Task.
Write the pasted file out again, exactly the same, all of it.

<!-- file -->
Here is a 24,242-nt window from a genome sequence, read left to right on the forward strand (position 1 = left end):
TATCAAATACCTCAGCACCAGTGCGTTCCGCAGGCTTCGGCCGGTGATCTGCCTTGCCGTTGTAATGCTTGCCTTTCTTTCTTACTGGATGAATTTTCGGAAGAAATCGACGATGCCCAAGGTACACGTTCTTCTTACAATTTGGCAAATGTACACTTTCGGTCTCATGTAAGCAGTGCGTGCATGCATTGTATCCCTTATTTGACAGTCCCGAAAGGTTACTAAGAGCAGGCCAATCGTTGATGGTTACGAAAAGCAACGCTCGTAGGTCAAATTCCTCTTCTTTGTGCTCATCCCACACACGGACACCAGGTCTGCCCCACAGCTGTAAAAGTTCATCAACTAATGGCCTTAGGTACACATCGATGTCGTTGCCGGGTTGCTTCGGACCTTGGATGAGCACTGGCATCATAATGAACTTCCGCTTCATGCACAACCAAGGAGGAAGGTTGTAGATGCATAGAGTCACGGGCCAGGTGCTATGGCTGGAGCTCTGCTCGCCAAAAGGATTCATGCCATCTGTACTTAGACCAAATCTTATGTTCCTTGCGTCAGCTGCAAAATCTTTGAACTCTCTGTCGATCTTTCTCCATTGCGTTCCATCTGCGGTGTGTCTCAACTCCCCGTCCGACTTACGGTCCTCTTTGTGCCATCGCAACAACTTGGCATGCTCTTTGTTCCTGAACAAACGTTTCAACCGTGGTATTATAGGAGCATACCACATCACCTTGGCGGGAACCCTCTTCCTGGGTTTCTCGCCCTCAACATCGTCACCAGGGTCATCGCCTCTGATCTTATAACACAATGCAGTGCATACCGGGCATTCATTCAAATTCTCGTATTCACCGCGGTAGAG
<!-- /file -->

Here is a 24,242-nt window from a genome sequence, read left to right on the forward strand (position 1 = left end):
TATCAAATACCTCAGCACCAGTGCGTTCCGCAGGCTTCGGCCGGTGATCTGCCTTGCCGTTGTAATGCTTGCCTTTCTTTCTTACTGGATGAATTTTCGGAAGAAATCGACGATGCCCAAGGTACACGTTCTTCTTACAATTTGGCAAATGTACACTTTCGGTCTCATGTAAGCAGTGCGTGCATGCATTGTATCCCTTATTTGACAGTCCCGAAAGGTTACTAAGAGCAGGCCAATCGTTGATGGTTACGAAAAGCAACGCTCGTAGGTCAAATTCCTCTTCTTTGTGCTCATCCCACACACGGACACCAGGTCTGCCCCACAGCTGTAAAAGTTCATCAACTAATGGCCTTAGGTACACATCGATGTCGTTGCCGGGTTGCTTCGGACCTTGGATGAGCACTGGCATCATAATGAACTTCCGCTTCATGCACAACCAAGGAGGAAGGTTGTAGATGCATAGAGTCACGGGCCAGGTGCTATGGCTGGAGCTCTGCTCGCCAAAAGGATTCATGCCATCTGTACTTAGACCAAATCTTATGTTCCTTGCGTCAGCTGCAAAATCTTTGAACTCTCTGTCGATCTTTCTCCATTGCGTTCCATCTGCGGTGTGTCTCAACTCCCCGTCCGACTTACGGTCCTCTTTGTGCCATCGCAACAACTTGGCATGCTCTTTGTTCCTGAACAAACGTTTCAACCGTGGTATTATAGGAGCATACCACATCACCTTGGCGGGAACCCTCTTCCTGGGTTTCTCGCCCTCAACATCGTCACCAGGGTCATCGCCTCTGATCTTATAACACAATGCAGTGCATACCGGGCATTCATTCAAATTCTCGTATTCACCGCGGTAGAG